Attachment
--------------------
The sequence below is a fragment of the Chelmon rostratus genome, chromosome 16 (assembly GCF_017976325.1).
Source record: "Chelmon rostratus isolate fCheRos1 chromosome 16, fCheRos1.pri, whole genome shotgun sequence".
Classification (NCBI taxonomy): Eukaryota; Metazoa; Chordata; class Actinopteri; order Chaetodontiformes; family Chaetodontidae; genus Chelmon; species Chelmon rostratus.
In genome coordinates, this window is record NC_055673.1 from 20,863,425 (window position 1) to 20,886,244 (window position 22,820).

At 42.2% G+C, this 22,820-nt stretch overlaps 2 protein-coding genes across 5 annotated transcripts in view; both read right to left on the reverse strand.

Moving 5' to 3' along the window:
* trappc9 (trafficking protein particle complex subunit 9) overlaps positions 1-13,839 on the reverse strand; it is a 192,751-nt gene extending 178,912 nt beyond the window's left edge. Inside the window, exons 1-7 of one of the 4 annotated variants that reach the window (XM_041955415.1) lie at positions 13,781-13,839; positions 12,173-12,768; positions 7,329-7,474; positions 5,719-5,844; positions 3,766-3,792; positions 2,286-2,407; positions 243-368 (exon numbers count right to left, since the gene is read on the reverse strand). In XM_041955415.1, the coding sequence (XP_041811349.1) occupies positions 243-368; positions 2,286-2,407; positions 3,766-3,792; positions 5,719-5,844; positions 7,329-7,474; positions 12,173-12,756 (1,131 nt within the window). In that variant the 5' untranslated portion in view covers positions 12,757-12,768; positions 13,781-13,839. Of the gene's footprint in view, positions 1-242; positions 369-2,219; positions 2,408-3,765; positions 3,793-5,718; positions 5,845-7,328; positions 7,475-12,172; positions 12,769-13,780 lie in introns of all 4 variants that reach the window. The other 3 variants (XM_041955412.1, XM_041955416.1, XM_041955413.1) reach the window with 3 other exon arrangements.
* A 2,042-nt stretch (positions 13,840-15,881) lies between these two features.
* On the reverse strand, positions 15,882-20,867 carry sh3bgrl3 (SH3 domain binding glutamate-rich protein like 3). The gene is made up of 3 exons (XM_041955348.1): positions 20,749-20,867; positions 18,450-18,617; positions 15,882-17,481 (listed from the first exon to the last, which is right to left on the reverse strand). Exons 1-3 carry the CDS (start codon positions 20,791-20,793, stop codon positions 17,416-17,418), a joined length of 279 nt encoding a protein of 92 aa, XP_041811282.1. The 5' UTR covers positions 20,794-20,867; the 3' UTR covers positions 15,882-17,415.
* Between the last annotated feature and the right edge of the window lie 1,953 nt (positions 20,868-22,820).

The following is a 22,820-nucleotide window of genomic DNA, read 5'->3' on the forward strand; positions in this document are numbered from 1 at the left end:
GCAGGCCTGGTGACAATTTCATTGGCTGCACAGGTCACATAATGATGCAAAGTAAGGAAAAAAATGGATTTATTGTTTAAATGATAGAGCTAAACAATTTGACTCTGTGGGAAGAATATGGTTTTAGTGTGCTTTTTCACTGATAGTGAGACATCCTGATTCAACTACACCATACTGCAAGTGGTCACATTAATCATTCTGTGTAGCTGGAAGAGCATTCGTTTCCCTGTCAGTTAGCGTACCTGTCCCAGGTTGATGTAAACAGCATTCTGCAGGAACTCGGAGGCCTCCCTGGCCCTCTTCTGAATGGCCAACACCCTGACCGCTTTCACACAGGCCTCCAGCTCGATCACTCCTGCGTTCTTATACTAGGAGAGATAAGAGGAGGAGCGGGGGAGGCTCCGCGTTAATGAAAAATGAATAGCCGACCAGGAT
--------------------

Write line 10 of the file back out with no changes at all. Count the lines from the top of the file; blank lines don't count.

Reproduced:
* Between the last annotated feature and the right edge of the window lie 1,953 nt (positions 20,868-22,820).